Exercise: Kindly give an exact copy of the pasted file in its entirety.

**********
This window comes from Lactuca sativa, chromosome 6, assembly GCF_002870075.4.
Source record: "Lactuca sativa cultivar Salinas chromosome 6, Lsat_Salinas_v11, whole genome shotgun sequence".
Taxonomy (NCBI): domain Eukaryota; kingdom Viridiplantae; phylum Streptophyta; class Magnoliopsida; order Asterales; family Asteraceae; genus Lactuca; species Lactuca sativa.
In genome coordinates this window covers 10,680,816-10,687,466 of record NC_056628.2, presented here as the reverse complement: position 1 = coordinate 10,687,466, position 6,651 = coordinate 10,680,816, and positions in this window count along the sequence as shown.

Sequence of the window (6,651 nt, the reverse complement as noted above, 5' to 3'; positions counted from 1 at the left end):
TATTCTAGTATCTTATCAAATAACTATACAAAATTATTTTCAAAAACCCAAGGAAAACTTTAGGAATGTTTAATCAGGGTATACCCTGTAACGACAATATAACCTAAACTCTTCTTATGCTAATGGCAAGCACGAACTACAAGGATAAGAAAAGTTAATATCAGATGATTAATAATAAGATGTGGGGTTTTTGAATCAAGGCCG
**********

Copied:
This window comes from Lactuca sativa, chromosome 6, assembly GCF_002870075.4.
Source record: "Lactuca sativa cultivar Salinas chromosome 6, Lsat_Salinas_v11, whole genome shotgun sequence".
Taxonomy (NCBI): domain Eukaryota; kingdom Viridiplantae; phylum Streptophyta; class Magnoliopsida; order Asterales; family Asteraceae; genus Lactuca; species Lactuca sativa.
In genome coordinates this window covers 10,680,816-10,687,466 of record NC_056628.2, presented here as the reverse complement: position 1 = coordinate 10,687,466, position 6,651 = coordinate 10,680,816, and positions in this window count along the sequence as shown.

Sequence of the window (6,651 nt, the reverse complement as noted above, 5' to 3'; positions counted from 1 at the left end):
TATTCTAGTATCTTATCAAATAACTATACAAAATTATTTTCAAAAACCCAAGGAAAACTTTAGGAATGTTTAATCAGGGTATACCCTGTAACGACAATATAACCTAAACTCTTCTTATGCTAATGGCAAGCACGAACTACAAGGATAAGAAAAGTTAATATCAGATGATTAATAATAAGATGTGGGGTTTTTGAATCAAGGCCG